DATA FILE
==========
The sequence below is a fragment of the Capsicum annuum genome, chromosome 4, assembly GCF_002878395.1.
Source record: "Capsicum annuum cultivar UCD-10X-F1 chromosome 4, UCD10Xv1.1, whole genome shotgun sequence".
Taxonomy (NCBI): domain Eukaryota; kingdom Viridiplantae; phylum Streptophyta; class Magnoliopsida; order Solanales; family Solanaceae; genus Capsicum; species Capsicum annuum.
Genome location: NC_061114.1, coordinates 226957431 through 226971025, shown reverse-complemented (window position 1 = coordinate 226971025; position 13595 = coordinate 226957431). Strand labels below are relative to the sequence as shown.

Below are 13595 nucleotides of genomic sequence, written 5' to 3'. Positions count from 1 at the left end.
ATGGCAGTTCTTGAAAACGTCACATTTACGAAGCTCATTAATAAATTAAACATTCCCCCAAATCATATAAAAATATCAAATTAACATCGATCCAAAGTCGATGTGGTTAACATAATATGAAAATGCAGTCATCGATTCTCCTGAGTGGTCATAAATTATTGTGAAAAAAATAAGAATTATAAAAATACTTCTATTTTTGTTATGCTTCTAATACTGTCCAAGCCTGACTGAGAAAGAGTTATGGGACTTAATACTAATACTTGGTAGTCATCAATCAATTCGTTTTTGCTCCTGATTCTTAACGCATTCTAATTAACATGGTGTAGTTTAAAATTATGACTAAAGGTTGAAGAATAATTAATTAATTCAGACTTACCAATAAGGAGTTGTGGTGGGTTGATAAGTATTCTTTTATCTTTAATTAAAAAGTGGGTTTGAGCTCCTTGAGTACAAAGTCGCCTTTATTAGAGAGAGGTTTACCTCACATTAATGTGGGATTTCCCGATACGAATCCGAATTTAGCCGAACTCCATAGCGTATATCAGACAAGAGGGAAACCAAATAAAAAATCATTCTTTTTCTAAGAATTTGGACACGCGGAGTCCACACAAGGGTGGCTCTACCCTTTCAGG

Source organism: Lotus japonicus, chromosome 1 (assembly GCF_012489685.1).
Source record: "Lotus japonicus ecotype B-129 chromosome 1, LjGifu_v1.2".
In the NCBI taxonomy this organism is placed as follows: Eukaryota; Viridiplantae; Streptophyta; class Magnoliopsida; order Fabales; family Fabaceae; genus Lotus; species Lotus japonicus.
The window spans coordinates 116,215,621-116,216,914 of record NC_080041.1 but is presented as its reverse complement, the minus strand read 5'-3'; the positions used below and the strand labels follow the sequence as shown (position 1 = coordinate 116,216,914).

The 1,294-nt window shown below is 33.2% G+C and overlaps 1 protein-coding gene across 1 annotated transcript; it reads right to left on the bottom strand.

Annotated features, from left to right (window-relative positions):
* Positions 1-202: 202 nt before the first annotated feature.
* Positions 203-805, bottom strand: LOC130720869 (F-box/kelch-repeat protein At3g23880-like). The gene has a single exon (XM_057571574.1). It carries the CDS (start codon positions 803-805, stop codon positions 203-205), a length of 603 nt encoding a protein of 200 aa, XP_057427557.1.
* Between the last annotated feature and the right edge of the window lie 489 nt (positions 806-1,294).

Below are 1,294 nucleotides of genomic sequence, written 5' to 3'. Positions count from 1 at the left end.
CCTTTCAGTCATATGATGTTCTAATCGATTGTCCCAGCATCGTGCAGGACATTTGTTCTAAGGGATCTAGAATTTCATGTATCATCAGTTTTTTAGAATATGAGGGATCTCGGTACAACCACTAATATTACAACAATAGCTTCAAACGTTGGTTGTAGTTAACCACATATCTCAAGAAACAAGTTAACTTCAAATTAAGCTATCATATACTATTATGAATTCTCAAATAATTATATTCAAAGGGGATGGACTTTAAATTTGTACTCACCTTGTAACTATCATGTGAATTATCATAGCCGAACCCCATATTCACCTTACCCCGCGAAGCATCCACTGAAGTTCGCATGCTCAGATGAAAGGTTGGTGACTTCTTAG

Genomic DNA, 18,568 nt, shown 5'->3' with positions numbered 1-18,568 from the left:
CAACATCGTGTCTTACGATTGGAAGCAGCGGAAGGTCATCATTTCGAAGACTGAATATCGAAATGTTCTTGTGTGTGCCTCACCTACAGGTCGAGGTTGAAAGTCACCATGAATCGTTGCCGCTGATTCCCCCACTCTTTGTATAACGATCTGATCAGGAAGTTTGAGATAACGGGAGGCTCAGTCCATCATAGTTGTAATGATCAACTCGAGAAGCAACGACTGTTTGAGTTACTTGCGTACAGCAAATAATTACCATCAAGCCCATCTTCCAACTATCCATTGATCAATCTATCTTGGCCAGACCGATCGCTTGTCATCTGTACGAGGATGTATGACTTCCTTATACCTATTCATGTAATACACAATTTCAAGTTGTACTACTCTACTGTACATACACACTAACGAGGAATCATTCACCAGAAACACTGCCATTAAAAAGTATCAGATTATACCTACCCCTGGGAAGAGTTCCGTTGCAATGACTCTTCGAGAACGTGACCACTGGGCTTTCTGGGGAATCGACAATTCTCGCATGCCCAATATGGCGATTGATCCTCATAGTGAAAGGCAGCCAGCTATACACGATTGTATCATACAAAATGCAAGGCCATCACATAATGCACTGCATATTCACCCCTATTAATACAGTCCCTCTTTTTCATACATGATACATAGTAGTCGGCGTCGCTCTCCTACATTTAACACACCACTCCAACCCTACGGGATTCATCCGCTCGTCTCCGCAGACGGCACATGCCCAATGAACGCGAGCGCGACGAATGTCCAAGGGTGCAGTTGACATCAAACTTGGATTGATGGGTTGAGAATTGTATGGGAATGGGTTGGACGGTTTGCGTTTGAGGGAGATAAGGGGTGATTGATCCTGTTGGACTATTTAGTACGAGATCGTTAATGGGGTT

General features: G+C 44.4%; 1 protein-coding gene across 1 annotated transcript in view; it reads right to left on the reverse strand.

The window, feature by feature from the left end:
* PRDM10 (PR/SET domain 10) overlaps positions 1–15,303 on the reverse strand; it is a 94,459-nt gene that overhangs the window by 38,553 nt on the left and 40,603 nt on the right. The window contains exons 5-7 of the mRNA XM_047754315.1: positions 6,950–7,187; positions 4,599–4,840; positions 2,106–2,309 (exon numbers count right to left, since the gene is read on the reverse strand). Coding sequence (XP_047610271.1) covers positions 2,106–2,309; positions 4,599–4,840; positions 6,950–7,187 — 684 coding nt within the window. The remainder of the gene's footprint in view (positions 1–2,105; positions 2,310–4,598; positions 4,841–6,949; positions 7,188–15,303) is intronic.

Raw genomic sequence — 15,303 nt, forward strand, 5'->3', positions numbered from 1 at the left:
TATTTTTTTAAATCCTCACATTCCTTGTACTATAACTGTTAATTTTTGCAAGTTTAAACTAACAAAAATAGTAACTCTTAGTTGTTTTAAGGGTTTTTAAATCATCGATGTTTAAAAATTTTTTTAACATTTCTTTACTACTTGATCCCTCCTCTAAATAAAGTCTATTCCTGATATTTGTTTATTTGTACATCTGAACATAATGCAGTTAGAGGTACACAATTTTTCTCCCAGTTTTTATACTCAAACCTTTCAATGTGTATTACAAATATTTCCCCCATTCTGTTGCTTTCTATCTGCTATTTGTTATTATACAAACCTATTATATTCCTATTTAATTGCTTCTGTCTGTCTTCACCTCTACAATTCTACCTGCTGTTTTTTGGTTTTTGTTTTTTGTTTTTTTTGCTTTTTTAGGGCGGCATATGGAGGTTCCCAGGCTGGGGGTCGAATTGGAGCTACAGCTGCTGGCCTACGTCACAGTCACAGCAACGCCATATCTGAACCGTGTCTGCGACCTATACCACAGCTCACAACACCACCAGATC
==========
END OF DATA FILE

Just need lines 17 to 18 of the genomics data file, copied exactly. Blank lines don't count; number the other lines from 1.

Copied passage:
CCTTTCAGTCATATGATGTTCTAATCGATTGTCCCAGCATCGTGCAGGACATTTGTTCTAAGGGATCTAGAATTTCATGTATCATCAGTTTTTTAGAATATGAGGGATCTCGGTACAACCACTAATATTACAACAATAGCTTCAAACGTTGGTTGTAGTTAACCACATATCTCAAGAAACAAGTTAACTTCAAATTAAGCTATCATATACTATTATGAATTCTCAAATAATTATATTCAAAGGGGATGGACTTTAAATTTGTACTCACCTTGTAACTATCATGTGAATTATCATAGCCGAACCCCATATTCACCTTACCCCGCGAAGCATCCACTGAAGTTCGCATGCTCAGATGAAAGGTTGGTGACTTCTTAG

Genomic DNA, 18,568 nt, shown 5'->3' with positions numbered 1-18,568 from the left: